Lights Out Denver

Lights Out Denver (LOD) is an initiative of Denver Parks and Recreation. Part of Denver’s commitment as an Urban Bird Treaty City, the program aims to increase awareness of migratory bird collisions with buildings in the City and County of Denver, and to promote practices that can help prevent these needless deaths. This program collects data on bird strikes in downtown Denver during spring and fall migration to identify threats to migratory birds and to demonstrate the necessity of bird-friendly building regulations. LOD also provides information on how individuals, businesses, property owners and managers can help reduce migratory bird deaths. Our goal is to help local businesses save energy, money, and migratory birds by promoting bird-safe building designs and reducing nighttime lighting! 

Learn more about threats to birds, including collisions with buildings and glass.

Bird migration in Denver

Denver is along a principal route of the Central Flyway, which birds use to make their yearly journeys from their breeding grounds in the north to their wintering grounds in the south. Denver provides a wide range of habitat for more than 300 bird species that migrate through or nest in the city. While exact timing varies year to year, spring migration generally occurs from mid-March to the beginning of June and fall migration occurs from mid-August to the beginning of November.


How are buildings a threat?

Building collisions are a leading cause of bird fatality during migration in North America, with the American Bird Conservancy estimating that up to one billion birds die each year in the United States from building collisions.

Why do window strikes happen?

  • Birds cannot see glass, they can only see what the glass reflects.
  • Glass often reflects open sky, trees, and other vegetation that is desirable to the birds. Collisions occur when birds attempt to access this reflected habitat and fly into the glass.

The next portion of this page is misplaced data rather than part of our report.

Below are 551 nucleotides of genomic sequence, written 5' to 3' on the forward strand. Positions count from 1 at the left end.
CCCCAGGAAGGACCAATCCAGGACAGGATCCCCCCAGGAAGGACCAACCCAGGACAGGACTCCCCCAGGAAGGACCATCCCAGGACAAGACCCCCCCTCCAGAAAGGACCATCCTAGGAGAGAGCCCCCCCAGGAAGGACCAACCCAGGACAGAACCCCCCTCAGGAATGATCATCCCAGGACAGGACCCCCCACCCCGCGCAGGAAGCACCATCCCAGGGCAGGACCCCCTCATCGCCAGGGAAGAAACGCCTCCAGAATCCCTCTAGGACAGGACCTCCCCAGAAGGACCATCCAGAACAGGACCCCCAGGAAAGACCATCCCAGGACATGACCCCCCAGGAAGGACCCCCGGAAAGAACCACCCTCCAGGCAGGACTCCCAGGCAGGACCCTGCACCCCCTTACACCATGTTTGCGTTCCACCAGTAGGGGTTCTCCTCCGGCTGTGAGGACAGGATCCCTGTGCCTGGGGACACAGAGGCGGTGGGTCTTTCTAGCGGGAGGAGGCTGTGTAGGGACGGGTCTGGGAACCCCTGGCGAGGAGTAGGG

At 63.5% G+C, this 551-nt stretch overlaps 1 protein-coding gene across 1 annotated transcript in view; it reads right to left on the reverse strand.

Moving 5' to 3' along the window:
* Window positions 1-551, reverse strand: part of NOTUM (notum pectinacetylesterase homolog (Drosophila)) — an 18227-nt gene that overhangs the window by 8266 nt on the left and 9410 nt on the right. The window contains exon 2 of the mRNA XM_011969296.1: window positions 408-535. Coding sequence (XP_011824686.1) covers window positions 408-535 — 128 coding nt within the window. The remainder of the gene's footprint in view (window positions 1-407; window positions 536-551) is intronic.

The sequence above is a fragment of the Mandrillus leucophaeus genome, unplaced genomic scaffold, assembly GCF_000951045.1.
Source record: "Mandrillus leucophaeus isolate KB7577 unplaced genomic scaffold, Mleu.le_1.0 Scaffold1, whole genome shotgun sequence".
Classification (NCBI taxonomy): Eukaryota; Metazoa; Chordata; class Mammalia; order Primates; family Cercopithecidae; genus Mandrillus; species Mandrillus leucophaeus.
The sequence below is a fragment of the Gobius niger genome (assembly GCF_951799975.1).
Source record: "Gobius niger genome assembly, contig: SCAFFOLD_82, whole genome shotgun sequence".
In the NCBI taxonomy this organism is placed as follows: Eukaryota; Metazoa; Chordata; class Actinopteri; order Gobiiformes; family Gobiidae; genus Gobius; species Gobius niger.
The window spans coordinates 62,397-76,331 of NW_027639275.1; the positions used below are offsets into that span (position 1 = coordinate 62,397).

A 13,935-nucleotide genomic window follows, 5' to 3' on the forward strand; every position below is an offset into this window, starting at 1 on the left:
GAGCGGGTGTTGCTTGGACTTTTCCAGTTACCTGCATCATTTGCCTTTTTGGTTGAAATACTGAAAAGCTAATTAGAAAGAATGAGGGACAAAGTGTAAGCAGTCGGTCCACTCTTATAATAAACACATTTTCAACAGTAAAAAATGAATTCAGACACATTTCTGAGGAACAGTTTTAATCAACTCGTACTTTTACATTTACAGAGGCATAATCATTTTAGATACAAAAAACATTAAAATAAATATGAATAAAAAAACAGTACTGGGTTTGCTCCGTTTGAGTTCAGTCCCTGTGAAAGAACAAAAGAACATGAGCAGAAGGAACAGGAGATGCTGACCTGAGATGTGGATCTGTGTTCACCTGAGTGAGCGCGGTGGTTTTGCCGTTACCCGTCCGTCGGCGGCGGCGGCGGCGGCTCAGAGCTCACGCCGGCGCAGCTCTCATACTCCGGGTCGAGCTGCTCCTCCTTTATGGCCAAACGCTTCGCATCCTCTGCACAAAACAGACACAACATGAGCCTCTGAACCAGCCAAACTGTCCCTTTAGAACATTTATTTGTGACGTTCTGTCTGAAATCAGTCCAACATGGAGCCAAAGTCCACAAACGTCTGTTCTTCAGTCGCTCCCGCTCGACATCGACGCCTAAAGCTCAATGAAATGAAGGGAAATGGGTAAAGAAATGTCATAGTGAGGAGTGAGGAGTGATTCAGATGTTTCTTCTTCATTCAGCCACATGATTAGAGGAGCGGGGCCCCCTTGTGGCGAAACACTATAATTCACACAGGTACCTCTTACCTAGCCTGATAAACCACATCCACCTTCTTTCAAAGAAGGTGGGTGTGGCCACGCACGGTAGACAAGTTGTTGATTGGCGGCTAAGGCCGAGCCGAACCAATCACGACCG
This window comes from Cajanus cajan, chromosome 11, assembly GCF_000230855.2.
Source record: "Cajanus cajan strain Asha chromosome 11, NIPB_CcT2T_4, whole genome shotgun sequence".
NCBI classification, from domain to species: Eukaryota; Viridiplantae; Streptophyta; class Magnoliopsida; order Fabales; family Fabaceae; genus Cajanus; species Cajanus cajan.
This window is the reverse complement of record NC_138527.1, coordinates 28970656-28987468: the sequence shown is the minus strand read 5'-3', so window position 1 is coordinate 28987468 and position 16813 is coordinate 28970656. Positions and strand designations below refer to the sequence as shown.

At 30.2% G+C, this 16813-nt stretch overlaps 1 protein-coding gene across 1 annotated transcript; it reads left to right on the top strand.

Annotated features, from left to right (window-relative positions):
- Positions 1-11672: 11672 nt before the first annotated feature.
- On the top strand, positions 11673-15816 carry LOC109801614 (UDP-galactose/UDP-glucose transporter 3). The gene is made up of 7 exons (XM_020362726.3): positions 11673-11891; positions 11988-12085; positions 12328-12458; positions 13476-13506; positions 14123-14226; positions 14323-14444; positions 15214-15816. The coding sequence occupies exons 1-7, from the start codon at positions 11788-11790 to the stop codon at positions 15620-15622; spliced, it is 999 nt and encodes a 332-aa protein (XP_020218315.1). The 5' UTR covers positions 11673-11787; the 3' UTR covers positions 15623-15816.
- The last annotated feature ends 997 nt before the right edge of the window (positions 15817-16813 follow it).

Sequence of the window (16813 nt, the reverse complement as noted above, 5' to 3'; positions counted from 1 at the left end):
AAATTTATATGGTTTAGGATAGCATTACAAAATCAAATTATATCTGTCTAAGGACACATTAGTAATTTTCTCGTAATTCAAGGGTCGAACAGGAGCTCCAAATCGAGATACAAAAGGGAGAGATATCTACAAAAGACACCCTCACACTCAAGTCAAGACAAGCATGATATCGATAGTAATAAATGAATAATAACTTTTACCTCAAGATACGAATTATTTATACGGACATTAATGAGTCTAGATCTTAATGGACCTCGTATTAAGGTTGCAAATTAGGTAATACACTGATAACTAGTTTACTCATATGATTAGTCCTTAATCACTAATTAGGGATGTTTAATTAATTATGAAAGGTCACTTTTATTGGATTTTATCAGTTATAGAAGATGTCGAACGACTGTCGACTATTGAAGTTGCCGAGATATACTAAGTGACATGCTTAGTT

Why is nighttime lighting a problem?

  • Birds are attracted to artificial lights at night, drawing them into light-polluted city centers and increasing their chances of striking a building
  • This problem is amplified during spring and fall migration, as most of our native birds migrate at night
  • Nocturnal migrators use the moon and stars to aid in navigation and become disoriented by artificial lights at night; birds may confuse building lights for stars and fly in circles around the buildings and die of exhaustion or collide with the windows

What factors make buildings unsafe for birds?

  • Windows: More glass leads to more strikes. As the percentage of window surface on a building increases, so does the risk of avian mortality
  • Height: Buildings do not have to be tall to be a threat to birds; most collisions occur in the first 3 floors of a building. While tall buildings kill more birds per building, individual residences kill more birds cumulatively
  • Vegetation: Landscaping near building windows attracts birds
  • Trees reflected in windows and potted plants inside windows confuse birds and increase the chance of a collision


How can we reduce building collisions?

  • Turn off lights at night
  • Move vegetation away from windows
  • Install bird-friendly decals on windows to help birds perceive glass as a barrier
  • Create legislation and city ordinances that address bird-friendly building designs


Benefits of reducing nighttime lighting

Turning out lights yields many rewards:

  • Energy and cost savings
  • Reduced light pollution
  • Decrease in CO2 emissions
  • A safer environment for birds
  • A healthier environment for us all


How you can help

Lights Out Denver needs your help collecting data on bird collisions in downtown Denver. Join our team of citizen scientists and patrol routes, collect data, and help transport injured birds to wildlife rehabilitation centers. Your efforts are vital for this program to succeed! By monitoring for bird collisions, you can help gather the data we need to convince building owners and legislators that Denver needs to step up, and turn lights off, to protect birds.

For more information about volunteering, contact



Lights Out Denver Partners

The Lights Out Denver program could not succeed without the support of our partners. Learn more about these organizations below: